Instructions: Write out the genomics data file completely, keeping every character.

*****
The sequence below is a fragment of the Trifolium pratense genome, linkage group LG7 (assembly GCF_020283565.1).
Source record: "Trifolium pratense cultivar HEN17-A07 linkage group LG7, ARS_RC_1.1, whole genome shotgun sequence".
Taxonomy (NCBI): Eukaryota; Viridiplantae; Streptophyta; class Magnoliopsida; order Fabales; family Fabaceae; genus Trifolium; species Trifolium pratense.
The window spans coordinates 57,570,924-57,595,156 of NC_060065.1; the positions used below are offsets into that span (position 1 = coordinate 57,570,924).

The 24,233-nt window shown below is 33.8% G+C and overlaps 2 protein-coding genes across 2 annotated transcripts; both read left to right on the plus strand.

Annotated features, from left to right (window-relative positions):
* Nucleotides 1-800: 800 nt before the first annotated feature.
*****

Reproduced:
The sequence below is a fragment of the Trifolium pratense genome, linkage group LG7 (assembly GCF_020283565.1).
Source record: "Trifolium pratense cultivar HEN17-A07 linkage group LG7, ARS_RC_1.1, whole genome shotgun sequence".
Taxonomy (NCBI): Eukaryota; Viridiplantae; Streptophyta; class Magnoliopsida; order Fabales; family Fabaceae; genus Trifolium; species Trifolium pratense.
The window spans coordinates 57,570,924-57,595,156 of NC_060065.1; the positions used below are offsets into that span (position 1 = coordinate 57,570,924).

The 24,233-nt window shown below is 33.8% G+C and overlaps 2 protein-coding genes across 2 annotated transcripts; both read left to right on the plus strand.

Annotated features, from left to right (window-relative positions):
* Nucleotides 1-800: 800 nt before the first annotated feature.